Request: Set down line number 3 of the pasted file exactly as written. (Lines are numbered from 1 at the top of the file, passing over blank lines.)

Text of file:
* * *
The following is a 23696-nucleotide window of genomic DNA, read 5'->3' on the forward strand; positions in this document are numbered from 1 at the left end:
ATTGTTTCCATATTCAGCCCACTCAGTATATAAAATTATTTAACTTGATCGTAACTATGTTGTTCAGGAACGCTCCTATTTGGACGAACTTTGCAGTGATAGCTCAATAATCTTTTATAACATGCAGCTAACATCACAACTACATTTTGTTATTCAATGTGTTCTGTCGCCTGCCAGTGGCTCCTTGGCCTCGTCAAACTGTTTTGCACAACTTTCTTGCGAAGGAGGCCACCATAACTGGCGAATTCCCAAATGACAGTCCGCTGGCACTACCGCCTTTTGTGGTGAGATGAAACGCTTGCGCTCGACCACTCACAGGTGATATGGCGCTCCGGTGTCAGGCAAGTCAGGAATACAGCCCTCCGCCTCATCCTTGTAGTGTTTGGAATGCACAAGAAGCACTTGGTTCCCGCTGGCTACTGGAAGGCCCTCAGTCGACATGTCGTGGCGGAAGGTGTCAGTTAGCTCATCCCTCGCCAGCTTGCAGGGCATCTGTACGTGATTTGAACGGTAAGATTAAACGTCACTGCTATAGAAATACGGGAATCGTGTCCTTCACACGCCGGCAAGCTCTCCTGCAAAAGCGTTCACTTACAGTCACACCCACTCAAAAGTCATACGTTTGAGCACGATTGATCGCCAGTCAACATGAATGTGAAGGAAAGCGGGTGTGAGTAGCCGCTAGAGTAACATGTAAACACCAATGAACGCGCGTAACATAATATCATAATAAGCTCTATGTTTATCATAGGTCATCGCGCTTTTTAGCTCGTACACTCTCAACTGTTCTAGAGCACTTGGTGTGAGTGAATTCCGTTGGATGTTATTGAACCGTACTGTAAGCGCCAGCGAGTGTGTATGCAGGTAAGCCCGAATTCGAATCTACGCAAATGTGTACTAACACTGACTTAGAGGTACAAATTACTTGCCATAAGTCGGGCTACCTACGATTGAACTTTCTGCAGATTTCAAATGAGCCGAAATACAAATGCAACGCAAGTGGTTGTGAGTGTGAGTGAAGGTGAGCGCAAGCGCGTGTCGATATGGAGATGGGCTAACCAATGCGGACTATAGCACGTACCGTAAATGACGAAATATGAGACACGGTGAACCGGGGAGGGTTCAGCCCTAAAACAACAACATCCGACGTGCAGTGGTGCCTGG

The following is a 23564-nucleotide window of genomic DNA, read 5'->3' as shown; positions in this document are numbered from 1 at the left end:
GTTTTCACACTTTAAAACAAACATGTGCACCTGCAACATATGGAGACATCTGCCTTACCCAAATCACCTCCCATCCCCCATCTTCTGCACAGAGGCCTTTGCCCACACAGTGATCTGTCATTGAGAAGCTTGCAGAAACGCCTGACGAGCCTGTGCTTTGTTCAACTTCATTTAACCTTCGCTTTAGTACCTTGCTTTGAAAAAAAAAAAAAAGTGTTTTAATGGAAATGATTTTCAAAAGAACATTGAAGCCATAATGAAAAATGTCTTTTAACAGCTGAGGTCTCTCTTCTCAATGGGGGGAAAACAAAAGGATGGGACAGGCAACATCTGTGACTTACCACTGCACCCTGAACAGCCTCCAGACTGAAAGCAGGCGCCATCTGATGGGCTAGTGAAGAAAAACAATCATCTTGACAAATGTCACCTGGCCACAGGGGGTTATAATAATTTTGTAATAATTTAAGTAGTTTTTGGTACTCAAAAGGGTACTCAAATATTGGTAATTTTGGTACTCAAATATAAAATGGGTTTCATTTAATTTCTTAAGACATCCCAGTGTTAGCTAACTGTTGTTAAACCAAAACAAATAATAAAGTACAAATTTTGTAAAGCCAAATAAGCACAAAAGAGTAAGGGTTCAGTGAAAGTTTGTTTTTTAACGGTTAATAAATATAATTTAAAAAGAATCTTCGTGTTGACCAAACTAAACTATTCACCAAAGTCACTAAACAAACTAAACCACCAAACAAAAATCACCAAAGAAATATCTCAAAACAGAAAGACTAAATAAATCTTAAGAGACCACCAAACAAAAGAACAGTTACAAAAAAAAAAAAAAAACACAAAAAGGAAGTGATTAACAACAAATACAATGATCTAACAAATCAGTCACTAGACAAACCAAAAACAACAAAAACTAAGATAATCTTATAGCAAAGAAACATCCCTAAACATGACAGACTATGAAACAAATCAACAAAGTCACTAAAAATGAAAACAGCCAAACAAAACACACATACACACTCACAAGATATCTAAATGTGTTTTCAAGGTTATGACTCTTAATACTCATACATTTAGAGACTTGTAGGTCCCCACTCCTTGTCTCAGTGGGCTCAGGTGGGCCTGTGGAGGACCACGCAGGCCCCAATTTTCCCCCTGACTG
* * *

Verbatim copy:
The following is a 23564-nucleotide window of genomic DNA, read 5'->3' as shown; positions in this document are numbered from 1 at the left end: